As the Summer rain doused the dying embers of 2018, I made a commitment to myself to forge a closer alignment between the values I preached and the actions I practiced. Not your average New Year’s resolution, granted. But I had long forsaken party drugs, had taken up unicycling three years earlier and, in 2017, had kicked my processed sugar addiction to the curb. Frankly there wasn’t much left.
Living in alignment with our core values shouldn’t be that hard, right? Most of us have already picked the low-hanging fruit: Refraining from sleeping with our best friend’s spouse or assaulting strangers with shopping trolleys for failing to maintain social distance in the confectionary aisle. We generally have the basics covered. But the very fact that I was still striving to live a congruent life at fifty-three got me reflecting on why it’s such a challenge to consistently experience a oneness of values, thoughts and actions, in everyday life.
The fact is that our social realities are constructed for us over a lifetime, by a complex mosaic of other people’s values. We are told how to dress, how to eat, how to walk and how to pray. We are taught who to love and who to hate. All these teachings, implicit and explicit, are framed by rigid constructs of gender, race, sexuality and perceived ability, and reinforced by the crippling corsetry of social expectation. So powerful are the scripts we memorise and go on to recite that well-meaning platitudes of just be yourself are about as helpful to our personal emancipation as a set of stairs to a wheel-chair user. “C’mon, you can do it!”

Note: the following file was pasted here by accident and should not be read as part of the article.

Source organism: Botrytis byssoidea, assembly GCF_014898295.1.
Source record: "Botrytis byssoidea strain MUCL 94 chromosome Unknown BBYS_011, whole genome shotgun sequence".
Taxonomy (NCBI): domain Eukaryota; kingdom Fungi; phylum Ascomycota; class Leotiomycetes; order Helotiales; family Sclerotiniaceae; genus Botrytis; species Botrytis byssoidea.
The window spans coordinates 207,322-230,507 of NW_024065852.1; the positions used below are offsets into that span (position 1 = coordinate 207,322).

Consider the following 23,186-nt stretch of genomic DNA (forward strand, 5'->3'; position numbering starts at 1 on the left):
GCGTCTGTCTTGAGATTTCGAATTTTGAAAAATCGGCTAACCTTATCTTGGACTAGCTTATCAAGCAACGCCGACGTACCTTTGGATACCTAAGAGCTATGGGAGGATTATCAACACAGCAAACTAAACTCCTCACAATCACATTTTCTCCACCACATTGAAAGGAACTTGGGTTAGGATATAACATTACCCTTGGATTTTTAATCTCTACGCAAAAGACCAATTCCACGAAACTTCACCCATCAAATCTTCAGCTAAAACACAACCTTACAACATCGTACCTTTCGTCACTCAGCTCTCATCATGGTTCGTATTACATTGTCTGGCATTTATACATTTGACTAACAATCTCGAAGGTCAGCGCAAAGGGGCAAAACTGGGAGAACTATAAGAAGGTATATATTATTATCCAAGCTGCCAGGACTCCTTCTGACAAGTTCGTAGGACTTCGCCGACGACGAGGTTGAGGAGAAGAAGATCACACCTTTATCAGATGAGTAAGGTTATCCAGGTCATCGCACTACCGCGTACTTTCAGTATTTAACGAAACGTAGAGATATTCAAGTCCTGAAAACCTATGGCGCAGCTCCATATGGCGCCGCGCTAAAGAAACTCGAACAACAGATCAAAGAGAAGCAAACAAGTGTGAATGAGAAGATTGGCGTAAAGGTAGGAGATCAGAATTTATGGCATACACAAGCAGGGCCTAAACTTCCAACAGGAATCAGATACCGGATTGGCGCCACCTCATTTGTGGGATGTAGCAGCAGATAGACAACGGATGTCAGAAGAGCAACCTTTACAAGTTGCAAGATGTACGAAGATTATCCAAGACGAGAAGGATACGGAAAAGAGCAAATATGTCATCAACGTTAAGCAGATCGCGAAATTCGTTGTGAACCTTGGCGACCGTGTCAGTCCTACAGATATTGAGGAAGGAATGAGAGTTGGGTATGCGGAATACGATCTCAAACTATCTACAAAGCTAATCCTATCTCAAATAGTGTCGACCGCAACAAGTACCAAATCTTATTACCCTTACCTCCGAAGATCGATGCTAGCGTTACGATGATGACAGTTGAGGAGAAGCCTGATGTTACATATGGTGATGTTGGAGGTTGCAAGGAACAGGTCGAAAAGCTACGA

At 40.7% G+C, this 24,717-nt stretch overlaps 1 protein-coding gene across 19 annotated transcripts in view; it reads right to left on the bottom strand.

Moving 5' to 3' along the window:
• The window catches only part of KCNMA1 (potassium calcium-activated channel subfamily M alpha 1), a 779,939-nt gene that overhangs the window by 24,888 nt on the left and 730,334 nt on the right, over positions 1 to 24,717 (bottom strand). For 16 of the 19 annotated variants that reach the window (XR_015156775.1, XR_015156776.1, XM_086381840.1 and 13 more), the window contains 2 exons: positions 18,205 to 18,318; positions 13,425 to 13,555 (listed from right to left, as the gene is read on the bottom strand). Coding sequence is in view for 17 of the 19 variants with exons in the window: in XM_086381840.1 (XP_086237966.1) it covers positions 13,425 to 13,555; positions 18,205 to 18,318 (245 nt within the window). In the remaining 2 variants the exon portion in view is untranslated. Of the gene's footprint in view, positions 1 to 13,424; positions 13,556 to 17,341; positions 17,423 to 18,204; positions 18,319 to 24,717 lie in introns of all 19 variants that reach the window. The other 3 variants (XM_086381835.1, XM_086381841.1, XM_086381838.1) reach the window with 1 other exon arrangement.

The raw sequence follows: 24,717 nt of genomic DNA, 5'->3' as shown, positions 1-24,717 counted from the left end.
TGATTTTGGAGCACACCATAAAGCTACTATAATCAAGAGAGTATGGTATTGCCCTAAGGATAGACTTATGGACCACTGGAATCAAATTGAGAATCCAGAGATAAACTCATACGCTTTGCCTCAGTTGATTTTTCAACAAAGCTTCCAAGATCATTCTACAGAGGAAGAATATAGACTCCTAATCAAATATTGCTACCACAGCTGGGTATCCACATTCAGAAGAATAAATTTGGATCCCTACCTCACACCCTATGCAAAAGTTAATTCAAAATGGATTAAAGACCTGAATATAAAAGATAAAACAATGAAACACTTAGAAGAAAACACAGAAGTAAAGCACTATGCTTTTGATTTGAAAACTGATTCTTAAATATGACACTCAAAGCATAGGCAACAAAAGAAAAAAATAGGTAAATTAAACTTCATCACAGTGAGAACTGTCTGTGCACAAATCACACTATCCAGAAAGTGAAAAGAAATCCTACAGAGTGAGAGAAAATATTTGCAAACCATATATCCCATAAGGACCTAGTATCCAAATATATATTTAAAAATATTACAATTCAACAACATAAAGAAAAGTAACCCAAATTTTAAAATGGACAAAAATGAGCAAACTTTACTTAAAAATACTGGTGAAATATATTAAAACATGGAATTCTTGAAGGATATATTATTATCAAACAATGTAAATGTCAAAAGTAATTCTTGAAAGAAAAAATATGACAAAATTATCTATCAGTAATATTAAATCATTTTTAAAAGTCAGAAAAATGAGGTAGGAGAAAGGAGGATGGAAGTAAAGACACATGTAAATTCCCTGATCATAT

The remarkable women in the picture accompanying this article are revered because they are willing to do the hard work. They question everything, challenge anyone, speak their truth and hold themselves to account. They do all this in hostile environments, at great personal expense, in the relentless pursuit of living lives of authenticity and integrity. And in doing so, they provide leadership and inspiration to girls and women, and increasingly – I hope – to boys and men.
Integrity is wholeness, the bonding together of all our parts. Or in the words of author and academic, Katrina Mayer, it is ‘making sure that the things you say and the things you do are in alignment’.
There is a jolly good reason why anyone planning to market a new venture at the moment, whether restauranteur or real estate agent, would be guaranteed success by simply naming their business Jacinta Ardern’s. Who would have known that strong leadership, integrity and genuine empathy would be such a winning combo?
O.K., so it hasn’t escaped me that I conduct my examinations from the dubious mantle of male privilege. Perhaps contrary to self-interest, I suggest it is wise to view with a measure of scepticism any charismatic white, male figure, proselytising before a captive audience. It may only be so long before he’s asking you to drink strawberry Kool-Aid or inject yourself with household disinfectant. Just putting it out there.
Today I feel closer than ever to living an integrated life. I have a wonderful husband by my side and two beautiful children, who constantly remind me that I’m definitely not the smartest person in the room. It took me decades to unravel the unhelpful narratives and belief systems that kept me tethered to self-deprecation and an unwillingness to live a fully actualised existence. I’m glad I began the journey and I look forward to its continuation.
Today I have the privilege of supporting others on similar (and different) journeys. I will always strive to do this from a place of honesty, integrity and respect.
…And not even the slightest whiff of Pine-O-Clean.